The genus Morus consists of trees and shrubs, which are distributed in temperate and subtropical regions. Commonly known as mulberry, a few of the Morus species are valued for their foliage, which constitutes the chief feed for mulberry silkworms. Steroids and isoprenoid compounds present in the foliage not only add nutritive factors to the feed but also contribute greatly to silkworm health and silk production. Mevalonate synthesis, which is the first step in isoprenoid biosynthesis, is catalyzed by the enzyme hydroxymethylglutaryl-CoA reductase (HMGR). A genomic clone, Mahmg1, was isolated from Morus alba and its expression characterized in mulberry and transgenic tobacco. In mulberry, Mahmg1 transcripts were highest in young leaves and flowers. The promoter region of the Mahmg1 gene was fused to the β-glucuronidase (GUS) reporter gene and the fusion introduced into tobacco. In imbibed embryos, GUS expression was limited to the cotyledons, epicotyl, and root elongation zone. Later, GUS staining was observed in floral tissues, guard cells, and the heads of trichomes on the stem and petioles. Mahmg1::GUS activity increased 3–4-fold by treatment with 100 μM abscisic acid and 15–80-fold in dark-grown versus light-grown seedlings. These results show that expression of the Mahmg1 gene is differentially regulated by developmental and environmental cues, suggesting that its HMGR isozyme a may provide a precursor for synthesis of specific isoprenoids during mulberry growth and development.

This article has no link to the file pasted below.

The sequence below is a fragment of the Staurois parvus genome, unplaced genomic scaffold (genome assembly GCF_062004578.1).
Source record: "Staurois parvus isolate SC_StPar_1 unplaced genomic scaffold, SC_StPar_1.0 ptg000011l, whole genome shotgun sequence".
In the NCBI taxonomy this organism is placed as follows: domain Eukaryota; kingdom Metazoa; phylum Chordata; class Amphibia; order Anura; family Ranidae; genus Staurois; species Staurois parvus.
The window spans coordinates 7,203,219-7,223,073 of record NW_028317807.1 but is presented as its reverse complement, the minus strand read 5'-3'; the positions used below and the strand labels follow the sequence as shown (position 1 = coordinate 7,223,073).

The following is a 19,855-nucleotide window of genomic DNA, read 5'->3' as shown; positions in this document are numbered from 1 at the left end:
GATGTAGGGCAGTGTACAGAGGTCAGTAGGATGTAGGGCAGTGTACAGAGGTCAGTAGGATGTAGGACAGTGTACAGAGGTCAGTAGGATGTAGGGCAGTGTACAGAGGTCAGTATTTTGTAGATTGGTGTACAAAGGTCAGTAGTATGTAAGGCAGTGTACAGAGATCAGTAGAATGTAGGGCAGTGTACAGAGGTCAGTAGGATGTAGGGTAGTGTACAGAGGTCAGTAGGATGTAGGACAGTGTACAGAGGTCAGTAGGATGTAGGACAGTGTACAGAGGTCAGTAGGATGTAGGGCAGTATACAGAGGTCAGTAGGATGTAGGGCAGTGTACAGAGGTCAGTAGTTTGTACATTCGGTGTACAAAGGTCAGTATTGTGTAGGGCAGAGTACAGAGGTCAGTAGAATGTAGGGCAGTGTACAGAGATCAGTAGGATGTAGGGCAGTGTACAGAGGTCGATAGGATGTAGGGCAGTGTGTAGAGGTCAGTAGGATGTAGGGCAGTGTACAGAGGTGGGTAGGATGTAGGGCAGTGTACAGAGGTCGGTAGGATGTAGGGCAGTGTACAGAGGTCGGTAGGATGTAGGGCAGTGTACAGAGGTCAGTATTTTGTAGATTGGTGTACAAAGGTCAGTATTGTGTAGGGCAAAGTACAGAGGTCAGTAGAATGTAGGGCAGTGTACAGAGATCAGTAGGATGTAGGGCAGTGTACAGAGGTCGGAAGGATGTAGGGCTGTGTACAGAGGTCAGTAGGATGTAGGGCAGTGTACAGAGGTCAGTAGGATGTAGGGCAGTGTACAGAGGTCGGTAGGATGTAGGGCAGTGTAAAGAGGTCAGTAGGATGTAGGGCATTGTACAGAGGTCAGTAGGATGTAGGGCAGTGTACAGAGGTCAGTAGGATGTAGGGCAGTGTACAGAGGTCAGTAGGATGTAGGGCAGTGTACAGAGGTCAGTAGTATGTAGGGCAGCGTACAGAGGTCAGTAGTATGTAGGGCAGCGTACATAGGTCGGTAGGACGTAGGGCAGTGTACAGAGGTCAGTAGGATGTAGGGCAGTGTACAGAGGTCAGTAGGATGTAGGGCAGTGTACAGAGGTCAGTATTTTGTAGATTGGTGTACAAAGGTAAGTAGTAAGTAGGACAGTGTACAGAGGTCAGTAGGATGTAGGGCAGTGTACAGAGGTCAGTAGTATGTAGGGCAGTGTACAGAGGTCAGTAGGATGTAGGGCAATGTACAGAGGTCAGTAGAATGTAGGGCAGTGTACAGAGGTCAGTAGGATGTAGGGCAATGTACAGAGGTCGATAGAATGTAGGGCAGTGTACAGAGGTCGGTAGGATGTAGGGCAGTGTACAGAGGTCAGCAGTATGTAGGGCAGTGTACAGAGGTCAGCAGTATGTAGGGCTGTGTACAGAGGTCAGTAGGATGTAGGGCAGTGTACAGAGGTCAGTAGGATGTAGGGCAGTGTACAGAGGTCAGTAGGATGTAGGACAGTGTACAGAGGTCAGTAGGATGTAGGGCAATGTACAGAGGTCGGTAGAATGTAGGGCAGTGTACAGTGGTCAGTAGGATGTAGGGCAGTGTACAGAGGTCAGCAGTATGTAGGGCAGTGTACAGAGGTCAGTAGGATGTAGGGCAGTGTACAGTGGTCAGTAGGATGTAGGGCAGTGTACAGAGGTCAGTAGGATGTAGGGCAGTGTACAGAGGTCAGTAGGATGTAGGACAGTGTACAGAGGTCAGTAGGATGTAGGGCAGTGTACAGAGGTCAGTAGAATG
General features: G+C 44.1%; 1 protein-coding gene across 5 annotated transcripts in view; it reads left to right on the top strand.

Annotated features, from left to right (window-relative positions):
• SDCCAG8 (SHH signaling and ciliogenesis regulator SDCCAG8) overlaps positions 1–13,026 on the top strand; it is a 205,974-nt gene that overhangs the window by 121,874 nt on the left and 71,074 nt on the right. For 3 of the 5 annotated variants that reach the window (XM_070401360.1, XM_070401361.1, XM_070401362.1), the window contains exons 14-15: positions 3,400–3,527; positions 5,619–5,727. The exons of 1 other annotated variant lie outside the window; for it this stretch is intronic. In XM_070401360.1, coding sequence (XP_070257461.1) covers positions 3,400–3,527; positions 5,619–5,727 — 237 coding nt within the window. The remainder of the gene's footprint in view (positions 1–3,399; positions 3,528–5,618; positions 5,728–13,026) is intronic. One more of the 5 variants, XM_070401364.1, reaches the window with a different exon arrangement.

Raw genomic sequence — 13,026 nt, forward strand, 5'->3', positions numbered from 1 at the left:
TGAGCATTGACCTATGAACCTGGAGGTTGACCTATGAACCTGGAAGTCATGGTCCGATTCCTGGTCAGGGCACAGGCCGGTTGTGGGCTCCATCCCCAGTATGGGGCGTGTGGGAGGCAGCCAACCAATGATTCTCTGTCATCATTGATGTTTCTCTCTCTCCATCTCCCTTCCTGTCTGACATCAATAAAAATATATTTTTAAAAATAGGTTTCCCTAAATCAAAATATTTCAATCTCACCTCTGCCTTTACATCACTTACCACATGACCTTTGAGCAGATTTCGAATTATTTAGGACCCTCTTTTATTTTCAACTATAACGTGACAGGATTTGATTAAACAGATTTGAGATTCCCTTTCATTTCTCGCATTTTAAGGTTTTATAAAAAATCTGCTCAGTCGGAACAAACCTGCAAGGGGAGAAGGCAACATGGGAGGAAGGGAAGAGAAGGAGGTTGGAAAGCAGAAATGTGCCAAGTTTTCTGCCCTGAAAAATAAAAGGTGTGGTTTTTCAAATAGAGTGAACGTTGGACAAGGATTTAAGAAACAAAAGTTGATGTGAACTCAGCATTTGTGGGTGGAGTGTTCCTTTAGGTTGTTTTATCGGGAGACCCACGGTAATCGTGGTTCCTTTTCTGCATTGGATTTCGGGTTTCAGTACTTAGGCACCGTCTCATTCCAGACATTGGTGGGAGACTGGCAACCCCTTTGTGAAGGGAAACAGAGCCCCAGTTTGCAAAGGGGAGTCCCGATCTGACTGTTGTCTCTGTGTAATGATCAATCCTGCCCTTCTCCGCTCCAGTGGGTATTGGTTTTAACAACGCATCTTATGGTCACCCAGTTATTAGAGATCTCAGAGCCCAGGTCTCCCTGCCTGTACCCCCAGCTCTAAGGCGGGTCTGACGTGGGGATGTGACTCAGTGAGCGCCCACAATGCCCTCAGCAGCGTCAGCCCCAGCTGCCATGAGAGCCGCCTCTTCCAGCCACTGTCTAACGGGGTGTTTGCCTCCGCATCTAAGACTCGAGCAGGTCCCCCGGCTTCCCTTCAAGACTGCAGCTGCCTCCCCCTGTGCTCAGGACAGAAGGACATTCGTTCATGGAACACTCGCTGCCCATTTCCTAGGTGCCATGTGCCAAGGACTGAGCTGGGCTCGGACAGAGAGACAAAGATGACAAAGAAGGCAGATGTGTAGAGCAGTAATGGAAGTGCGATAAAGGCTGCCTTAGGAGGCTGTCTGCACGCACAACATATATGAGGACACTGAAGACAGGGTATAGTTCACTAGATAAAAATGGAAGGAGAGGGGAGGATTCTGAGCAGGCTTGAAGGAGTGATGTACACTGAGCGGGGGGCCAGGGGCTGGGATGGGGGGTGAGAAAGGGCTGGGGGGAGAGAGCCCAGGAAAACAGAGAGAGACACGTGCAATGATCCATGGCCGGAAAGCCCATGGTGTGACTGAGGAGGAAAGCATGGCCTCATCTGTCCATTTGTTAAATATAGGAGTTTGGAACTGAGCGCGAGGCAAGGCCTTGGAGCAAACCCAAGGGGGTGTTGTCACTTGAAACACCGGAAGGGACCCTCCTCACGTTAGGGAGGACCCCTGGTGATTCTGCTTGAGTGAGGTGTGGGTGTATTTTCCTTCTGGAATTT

Plant Molecular Biology – Springer Journals
Published: Oct 16, 2004
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